We examined whether limitation on N2 fixation depended on landscape-scale variations in the relative abundances of soil Mo and P. We predicted that Mo would limit fixation in P-rich soils while P would limit in P-poor soils. In each forest, we evaluated the response of N2 fixation to four nutrient addition treatments: control (C), Mo only (+Mo), trace-metal-free P only (+P) and both elements in combination (+Mo+P). To further understand the mechanism by which nutrient limitation differed across sites we intensively sampled vertical distributions of fixation, Mo and P within each soil and conducted laboratory experiments on the ability of organic matter to interact with bioavailable Mo and P.

Materials and Methods

Study Sites

Our study sites are located in mature lowland tropical forests within and south of the Barro Colorado Nature Monument, Republic of Panama. We selected six forests along a steep and well-characterized [21][24] gradient in total soil P, from high (AVA and Fairchild) and medium (Gigante) levels on andesitic and basaltic lithologies to low (Barro Verde and Zetek) and very low (Rio Paja) levels on marine sediments and rhyolitic tuff. All forests share a diverse community of tree species, receive 2600 mm annual rainfall, and are subject to a Jan–April dry season. AVA, Fairchild, Barro Verde and Zetek are all located on Barro Colorado Island, while the remaining sites are located on the nearby mainland. All necessary permits were obtained for the described field studies from the National Environmental Authority of Panama (ANAM).

Soil Nutrient Analysis

We sampled soils down to 80 cm depth from the surface organic layer (Oi horizon with little Oe and Oa development) followed by 10 cm depth increments of mineral soils using an auger or pits at each site. Three replicate samples were homogenized, oven dried (60°C, until stable), and ground by hand in a ceramic mortar and pestle (with liquid N2 for organic horizons) to prevent Mo contamination introduced by mechanical grinders made of stainless-steel. Samples were analyzed for total C and N by infrared gas analysis combustion and total Mo and P via microwave digestion (CEM, MARS-5) in trace-metal-free nitric acid and ICP-MS analysis (Thermo-Finnigan, Element 2 at medium resolution). Due to high Fe concentration in tropical mineral soils, digests were diluted and this resulted in a limit of quantification of 0.3 ppm for total Mo in soil. Available Mo and P were extracted from all soils using anion-exchange resin beads. For mineral soils, we conducted extractions (bead:soil:water ratio of 1:5:60) where beads (Dowex 1×4–200) were free in solution, shaking at 80 rpm for 16 hrs. Beads were separated from soil using a sucrose-density gradient [25], eluted with 10% HNO3 [26] and analyzed via ICP-MS. We conducted extractions of O horizon soil samples (bead:soil:water ratio of 1:0.5:30), using similar methods but with resin beads (Dowex 1×4–50) enclosed in nylon bags. This resin extraction method can be applied to both organic and mineral soils without the confounding effects of altering soil pH or osmotic potential during the extraction procedure. The limit of detection for resin-extractable Mo was 0.25 ppb.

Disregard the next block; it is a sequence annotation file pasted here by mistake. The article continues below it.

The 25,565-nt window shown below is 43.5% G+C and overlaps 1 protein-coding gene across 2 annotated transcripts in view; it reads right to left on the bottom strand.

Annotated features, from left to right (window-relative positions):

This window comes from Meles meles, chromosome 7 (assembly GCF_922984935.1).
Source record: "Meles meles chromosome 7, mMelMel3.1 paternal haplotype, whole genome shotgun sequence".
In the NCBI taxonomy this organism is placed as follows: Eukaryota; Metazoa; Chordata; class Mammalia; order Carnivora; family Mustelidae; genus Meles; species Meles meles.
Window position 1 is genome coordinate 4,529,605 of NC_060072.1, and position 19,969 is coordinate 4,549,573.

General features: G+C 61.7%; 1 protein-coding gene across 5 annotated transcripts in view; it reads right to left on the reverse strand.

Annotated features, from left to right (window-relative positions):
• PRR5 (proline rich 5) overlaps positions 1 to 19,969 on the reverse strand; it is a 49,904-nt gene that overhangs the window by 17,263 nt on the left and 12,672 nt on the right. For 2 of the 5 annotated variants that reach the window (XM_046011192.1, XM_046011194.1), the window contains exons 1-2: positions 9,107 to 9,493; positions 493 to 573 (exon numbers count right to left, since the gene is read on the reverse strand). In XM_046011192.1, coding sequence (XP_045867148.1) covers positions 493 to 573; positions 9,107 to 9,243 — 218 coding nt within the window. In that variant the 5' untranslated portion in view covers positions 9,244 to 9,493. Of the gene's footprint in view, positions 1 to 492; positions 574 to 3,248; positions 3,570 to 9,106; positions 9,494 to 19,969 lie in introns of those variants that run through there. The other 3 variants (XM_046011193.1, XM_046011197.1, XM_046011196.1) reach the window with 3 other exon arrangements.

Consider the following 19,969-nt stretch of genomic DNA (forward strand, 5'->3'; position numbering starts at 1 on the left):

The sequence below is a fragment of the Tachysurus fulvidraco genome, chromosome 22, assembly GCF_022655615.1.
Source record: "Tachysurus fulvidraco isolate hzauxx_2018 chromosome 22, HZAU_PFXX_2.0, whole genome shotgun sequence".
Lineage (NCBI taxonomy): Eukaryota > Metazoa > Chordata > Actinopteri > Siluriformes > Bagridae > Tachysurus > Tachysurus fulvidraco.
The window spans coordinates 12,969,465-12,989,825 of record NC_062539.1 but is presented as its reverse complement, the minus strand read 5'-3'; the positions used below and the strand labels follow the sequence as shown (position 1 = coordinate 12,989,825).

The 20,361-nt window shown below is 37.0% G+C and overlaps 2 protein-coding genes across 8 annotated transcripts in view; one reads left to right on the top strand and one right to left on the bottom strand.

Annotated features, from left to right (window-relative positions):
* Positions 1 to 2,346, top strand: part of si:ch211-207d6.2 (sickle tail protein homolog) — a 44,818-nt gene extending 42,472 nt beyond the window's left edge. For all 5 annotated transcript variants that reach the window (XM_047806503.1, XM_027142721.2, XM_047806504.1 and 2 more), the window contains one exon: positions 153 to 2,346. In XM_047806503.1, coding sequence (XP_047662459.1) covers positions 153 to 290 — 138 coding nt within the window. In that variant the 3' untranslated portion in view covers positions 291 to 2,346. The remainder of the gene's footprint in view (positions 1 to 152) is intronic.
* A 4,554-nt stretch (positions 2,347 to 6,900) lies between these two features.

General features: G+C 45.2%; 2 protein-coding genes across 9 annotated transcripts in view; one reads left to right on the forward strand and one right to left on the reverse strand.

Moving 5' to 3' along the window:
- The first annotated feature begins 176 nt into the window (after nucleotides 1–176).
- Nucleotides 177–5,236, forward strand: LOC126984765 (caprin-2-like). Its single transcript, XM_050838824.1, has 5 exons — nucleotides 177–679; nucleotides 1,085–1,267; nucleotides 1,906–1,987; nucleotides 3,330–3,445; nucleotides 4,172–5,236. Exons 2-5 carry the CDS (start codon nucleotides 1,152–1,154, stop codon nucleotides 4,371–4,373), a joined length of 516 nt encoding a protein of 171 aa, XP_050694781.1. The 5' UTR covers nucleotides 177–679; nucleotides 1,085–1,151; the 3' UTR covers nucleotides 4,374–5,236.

Nitrogen Fixation Experiments